Big hitters back on the streets

 

CRIME BEAT:STUART NEVILLE’S third novel, Stolen Souls(Harvill Secker, £12.99), is a less political animal than his previous offerings, The Twelve(2009) and Collusion(2010), both of which dealt explicitly with former paramilitaries still operating in post-Troubles Northern Ireland. Here the criminal backdrop is the banal evil of sex-trafficking: Galya Petrova slashes a man’s throat to escape her enforced prostitution, but Belfast on Christmas Eve offers cold comfort to a foreign national on the run.

Eschewing the supernatural elements of his previous offerings, Neville constructs a no-frills thriller that barrels along at a ferocious pace, pausing only to offer the occasional nod to 1970s paranoid classics such as William Goldman’s Marathon Man(1974). Belfast looms large as a character in itself, its warren of streets simultaneously offering threat and the hope of salvation in a novel that explores not only the dark heart of the Irish sex trade but also the twisted motivations of the men who so brutally exploit women.

First encountered in 1997’s Wire in the Blood, the charismatic serial killer Jacko Vance returns in Val McDermid’s 25th novel, The Retribution(Little, Brown, £18.99). Jacko escapes from prison to wreak his revenge on those who put him away, the oddball pairing of DCI Carol Jordan and criminal profiler Tony Hill, but despite the potential for blood-letting the novel is very much driven by the perverseness of Tony and Carol’s relationship, the “strange quadrille” that characterises their unusual emotional and psychological bond.

Framed by a police-procedural format that provides the forceful narrative momentum, the tale is nonetheless a subtle exploration of all-too-human frailties. It’s a tribute to McDermid’s skill as a storyteller that she deliberately creates a trio of central characters who are essentially incapable of conventional empathy yet still manages to sustain reader sympathy right through to the coldly brutal finale.

The End of the Wasp Season(Orion, £7.99) is the ninth novel from the Scottish writer Denise Mina, and her second police procedural to feature the Glaswegian DS Alex Morrow. Hard-nosed, cynical and efficient, Morrow refuses to make allowances for her pregnancy as she investigates the violent murder of a high-priced prostitute who was kicked to death in her own home.

The third-person narrative allows Mina to inform the reader of the killers’ identity from the very beginning, and the novel is as engaged with exploring their complex motivations as it is with fleshing out Morrow’s conflict of interests when she discovers that an old friend’s sons are implicated in the case. The terse prose is ostensibly functional, but Mina’s sleight of hand is such that she has the capacity to turn the entire tale on its head with a single, telling phrase, as she does on a number of occasions in a hugely satisfying read.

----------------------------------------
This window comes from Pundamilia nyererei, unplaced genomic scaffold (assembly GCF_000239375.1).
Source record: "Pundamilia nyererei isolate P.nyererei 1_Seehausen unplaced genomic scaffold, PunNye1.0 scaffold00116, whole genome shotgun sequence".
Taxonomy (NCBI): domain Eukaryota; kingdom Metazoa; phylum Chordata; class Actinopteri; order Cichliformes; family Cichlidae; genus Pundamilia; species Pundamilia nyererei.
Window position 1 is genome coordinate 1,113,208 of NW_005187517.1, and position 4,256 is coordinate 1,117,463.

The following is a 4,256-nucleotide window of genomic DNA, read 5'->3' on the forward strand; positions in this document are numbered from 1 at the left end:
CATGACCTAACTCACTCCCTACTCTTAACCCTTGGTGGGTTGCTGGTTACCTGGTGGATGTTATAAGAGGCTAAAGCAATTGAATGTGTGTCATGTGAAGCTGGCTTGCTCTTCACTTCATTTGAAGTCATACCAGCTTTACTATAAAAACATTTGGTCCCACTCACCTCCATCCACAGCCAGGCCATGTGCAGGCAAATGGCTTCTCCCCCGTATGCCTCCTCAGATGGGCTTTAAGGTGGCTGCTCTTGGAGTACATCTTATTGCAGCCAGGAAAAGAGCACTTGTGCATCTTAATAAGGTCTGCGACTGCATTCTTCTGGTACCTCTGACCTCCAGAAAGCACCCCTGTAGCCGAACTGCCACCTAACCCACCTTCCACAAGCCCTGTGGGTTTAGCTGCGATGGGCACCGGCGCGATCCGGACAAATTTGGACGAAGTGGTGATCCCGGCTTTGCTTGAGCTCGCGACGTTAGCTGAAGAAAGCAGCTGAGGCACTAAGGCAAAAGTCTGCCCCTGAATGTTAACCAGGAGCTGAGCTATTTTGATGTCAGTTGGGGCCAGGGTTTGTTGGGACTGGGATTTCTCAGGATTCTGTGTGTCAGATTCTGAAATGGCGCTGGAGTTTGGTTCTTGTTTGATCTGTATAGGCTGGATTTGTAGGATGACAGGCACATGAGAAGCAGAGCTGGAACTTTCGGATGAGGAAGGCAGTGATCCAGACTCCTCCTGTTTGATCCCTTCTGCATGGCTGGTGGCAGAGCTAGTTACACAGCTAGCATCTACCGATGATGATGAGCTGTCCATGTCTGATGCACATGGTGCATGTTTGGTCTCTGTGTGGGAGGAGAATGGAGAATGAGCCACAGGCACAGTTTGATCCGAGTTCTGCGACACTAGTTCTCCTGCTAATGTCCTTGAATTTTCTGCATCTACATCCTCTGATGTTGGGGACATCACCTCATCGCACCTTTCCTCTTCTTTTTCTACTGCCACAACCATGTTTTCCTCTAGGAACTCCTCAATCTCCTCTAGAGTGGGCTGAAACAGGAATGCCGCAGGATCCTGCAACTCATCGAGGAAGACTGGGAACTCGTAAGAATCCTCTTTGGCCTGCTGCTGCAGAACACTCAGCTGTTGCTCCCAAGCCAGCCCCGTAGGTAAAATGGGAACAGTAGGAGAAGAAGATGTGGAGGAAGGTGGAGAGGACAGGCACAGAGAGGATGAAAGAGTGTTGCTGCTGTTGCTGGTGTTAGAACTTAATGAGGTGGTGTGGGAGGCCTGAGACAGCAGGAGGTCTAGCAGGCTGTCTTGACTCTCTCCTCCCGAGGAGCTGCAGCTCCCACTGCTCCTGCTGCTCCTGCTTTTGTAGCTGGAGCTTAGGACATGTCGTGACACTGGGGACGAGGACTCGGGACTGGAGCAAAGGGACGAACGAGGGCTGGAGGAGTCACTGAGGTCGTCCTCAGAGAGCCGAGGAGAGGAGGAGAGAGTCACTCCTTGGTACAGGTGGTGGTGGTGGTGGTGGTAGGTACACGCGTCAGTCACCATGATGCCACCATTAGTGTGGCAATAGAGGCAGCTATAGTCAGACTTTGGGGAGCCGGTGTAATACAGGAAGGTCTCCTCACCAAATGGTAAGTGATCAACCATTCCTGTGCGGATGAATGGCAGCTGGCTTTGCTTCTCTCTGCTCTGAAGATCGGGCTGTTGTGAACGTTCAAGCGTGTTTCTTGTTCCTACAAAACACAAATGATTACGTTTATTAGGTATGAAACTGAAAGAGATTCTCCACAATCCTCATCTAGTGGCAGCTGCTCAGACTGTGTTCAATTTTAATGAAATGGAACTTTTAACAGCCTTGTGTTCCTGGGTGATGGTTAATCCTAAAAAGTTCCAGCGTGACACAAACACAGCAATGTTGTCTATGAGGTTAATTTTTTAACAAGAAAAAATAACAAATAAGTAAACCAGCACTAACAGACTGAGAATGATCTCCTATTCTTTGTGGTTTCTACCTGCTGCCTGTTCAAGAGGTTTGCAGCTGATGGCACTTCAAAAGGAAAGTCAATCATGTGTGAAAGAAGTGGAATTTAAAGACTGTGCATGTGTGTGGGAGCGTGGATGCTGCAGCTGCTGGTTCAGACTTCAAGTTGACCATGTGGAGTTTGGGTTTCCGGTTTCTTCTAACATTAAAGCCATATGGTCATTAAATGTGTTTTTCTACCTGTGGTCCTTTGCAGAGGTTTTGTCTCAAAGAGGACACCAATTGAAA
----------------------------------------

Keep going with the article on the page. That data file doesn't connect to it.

The recent movie Drivewas based on a novel by James Sallis, whose latest novel, his 14th, is The Killer Is Dying(No Exit Press, £7.99). Here Sallis interweaves three stories: a semilucid hitman determined to finish what he already knows will be his last job; a cop determined to stop it happening; and a young boy, left to fend for himself by feckless parents, who finds himself caught up in a terrifying situation. Sallis is considered something of a writers’ writer in the US, and The Killer Is Dyingis a masterclass in characterisation, plotting and the evocation of a small town’s quiet desperation. Employing a dense prose style, and utilising elements of hard-boiled noir, conventional police procedural and supernaturalism that draws heavily on the half-glimpsed imagery of dreams, Sallis creates a quirky meditation on death that is as unique as it is profound.

Megan Abbott’s The End of Everything(Picador, £7.99) is another unusual offering, a novel about the abduction of a pubescent girl by a male neighbour as seen through the eyes of Lizzie, the best friend of the abducted girl. This is Abbott’s fifth novel, and it’s a superb piece of characterisation, which is given an added dimension courtesy of Lizzie’s entirely frank account of her growing sexual obsession with the father of the abducted girl. It’s an unsettling tale, as the reader is torn between Lizzie’s endearing naivety and her beautifully detailed reminiscing about her idyllic suburban life, and the darkness that lurks behind the apparently normal facades of her neighbourhood, which Lizzie insists on probing. Laced with poetic asides, and shot through with black humour and a bleak acceptance of the dangers that accompany a young woman’s puberty, The End of Everythingis one of the most compelling novels you’ll read this year.

Those Lee Child fans who object to Tom Cruise’s forthcoming portrayal of the iconic (and rather tall) Jack Reacher on the big screen can comfort themselves with The Affair (Bantam Press, £18.99), Child’s 16th novel. A prequel to Child’s debut, Killing Floor(1997), the story takes place six months before the events detailed in that novel as Reacher, a former military policeman, records the reasons why he left the army to become a vigilante drifter. Posted undercover to a small Mississippi town to investigate whether the murder of a local woman is connected to the army base nearby, Reacher discovers that he is a pawn in a game being played by Washington politicians.

Child’s customary languidness belies a furious pace as he blends whodunnit with whydunnit, the tale frequently enlivened by altercations and eruptions of violence, all of it described in a deadpan tone that disguises a bone-dry, laconic sense of humour.

A fascinating tale for Lee Child fans who have always wondered about the origins of Reacher’s peripatetic wanderings, The Affairis an excellent place to start for readers who might be wondering what all the fuss is about.


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